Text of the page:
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A guide to French fashion

Updated: Sep 8, 2022

When seen from the outside, French fashion might seem to be intimidating, but there are only a few things that you need to keep in mind about it. Which of these is the most essential component of the French clothing code? Never in your life should you wear shorts, and you should always keep your sweatpants where they belong—at home.

When I was a student at the University of Florida, I became acquainted with a lady who later approached me for some guidance. She had two inquiries for me about the impending vacation she would be taking to France. She had heard via a mutual acquaintance that I resided in France.

She had two questions for us: the first was about what would be an acceptable present for her German guests, and the second was about how she should dress for a few days of touring in Paris.

As things worked out, none of my off-the-cuff recommendations were received very well by her: A lovely bottle of wine from California, perhaps? Out of the question, seeing as how she would never even think of giving alcoholic beverages to someone as a present.

Never mind the fact that her plan, which consisted of a goody box stuffed with chewing gum & chocolate bars (I'm not kidding about this), might be considered a little strange by her adult hosts. Considering that she was only in her early 30s at the time, this made me wonder what kind of "advice" she was looking for; was it the possibility that a different brand of chocolate might be a better option?

But the thing that got her all up was a statement that I made about what constitutes "acceptable" attire. Even though I have never been much of a fashionista, I have picked up on a few things throughout my time spent living in Paris.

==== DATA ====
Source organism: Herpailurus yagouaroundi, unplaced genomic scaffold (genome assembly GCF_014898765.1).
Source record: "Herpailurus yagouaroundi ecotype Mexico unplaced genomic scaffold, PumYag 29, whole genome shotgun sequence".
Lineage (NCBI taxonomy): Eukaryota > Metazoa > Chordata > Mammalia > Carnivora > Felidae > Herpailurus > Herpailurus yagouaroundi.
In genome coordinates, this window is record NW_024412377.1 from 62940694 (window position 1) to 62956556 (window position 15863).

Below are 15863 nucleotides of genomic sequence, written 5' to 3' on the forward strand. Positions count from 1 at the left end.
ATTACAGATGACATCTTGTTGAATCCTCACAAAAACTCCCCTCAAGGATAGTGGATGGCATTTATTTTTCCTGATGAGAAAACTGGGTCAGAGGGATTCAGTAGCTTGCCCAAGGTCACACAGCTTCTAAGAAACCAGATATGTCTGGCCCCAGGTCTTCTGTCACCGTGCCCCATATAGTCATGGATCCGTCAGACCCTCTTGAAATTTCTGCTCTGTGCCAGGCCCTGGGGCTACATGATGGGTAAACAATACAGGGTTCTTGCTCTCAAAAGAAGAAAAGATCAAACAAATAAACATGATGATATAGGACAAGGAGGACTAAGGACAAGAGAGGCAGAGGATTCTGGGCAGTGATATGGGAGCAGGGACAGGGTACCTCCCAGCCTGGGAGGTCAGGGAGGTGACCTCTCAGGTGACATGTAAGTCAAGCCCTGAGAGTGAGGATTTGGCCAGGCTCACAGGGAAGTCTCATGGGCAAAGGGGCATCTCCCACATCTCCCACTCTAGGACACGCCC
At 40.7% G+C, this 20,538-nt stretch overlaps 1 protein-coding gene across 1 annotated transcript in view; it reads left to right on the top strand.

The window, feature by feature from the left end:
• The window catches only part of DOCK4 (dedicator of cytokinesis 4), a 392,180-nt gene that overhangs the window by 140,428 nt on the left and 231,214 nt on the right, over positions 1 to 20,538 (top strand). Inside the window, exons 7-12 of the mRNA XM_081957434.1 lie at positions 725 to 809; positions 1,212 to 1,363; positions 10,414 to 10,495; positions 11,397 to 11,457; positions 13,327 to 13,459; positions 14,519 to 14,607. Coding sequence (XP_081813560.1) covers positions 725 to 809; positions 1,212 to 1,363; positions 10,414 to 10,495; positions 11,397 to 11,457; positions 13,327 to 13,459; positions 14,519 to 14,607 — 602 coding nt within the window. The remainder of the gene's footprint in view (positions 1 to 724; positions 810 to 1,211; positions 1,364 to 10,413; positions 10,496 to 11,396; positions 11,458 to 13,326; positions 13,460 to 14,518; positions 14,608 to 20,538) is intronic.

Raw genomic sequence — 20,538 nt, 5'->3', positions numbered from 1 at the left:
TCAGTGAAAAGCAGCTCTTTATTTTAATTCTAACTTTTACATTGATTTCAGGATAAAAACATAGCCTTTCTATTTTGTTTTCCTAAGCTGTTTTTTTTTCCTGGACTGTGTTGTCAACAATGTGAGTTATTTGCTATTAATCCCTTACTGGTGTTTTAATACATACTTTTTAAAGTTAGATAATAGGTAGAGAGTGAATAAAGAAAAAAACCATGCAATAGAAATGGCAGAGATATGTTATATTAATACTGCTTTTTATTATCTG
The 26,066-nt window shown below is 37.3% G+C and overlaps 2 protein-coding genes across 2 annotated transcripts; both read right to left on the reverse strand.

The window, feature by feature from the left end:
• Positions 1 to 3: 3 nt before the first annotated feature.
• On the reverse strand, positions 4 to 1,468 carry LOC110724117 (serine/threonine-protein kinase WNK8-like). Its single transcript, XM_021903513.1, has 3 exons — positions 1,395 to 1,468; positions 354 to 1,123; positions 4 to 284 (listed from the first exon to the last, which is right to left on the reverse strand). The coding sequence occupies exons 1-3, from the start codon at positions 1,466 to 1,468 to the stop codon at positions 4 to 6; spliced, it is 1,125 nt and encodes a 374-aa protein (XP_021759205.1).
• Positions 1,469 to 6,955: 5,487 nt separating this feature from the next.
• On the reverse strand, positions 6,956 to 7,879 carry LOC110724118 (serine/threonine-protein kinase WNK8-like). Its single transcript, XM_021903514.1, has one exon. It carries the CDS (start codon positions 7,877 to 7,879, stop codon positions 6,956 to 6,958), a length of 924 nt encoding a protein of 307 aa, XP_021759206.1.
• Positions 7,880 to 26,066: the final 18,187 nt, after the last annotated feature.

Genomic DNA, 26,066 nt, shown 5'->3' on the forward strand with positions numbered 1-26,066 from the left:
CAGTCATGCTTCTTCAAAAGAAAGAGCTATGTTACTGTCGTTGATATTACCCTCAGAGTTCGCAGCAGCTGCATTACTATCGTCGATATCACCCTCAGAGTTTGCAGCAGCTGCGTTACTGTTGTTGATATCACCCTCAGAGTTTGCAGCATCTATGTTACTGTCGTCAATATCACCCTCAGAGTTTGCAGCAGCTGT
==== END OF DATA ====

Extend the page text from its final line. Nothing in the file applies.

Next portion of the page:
What is the dress code in France?

I skipped the background information and went straight to the meat of the matter to make this talk with this lady as productive as possible. In my view, the rule should be as follows: no shorts!

Now, this may sound like obvious advice to my readers who are located in Europe. However, in the United States of America, it is not uncommon to see women going outside while clad just in shorts. Really.

Common sense, as practiced by Floridians, means, wherever it is at all feasible, avoiding the possibility of suffocating to death due to the heat. Because we don't wear trousers that are longer than our ankles in August, we avoid a certain number of fatalities from heatstroke every year.

The person seeking guidance and I were both wearing shorts at the time that sentence was spoken by me. Please no shorts!

It would seem that she interpreted my comments as an attack on the way that she dresses. She took a rather combative stance toward the shorts debate, declaring in a belligerent tone that she was going to wear them regardless of what anybody thought. What did it matter to her what the locals in Paris thought of her? Who was I to tell her what clothes to pack for her trip? I had no business doing that. (Well, yeah, you did ask, remember?)

It wasn't easy for me to persuade her that her American-ness shouldn't necessarily be left behind when she traveled outside the country. Instead, if she dressed like an apparent tourist, it may make her exposed to some illegal acts on the Métro and in the surrounding areas.

For instance, pickpockets may be found almost everywhere in Paris (read about the top scams in Paris). They are excellent, they move quickly, and in no way resemble the people you would anticipate them to be. Believe me when I say that if you give them even the slightest cause to want to get you, they will succeed.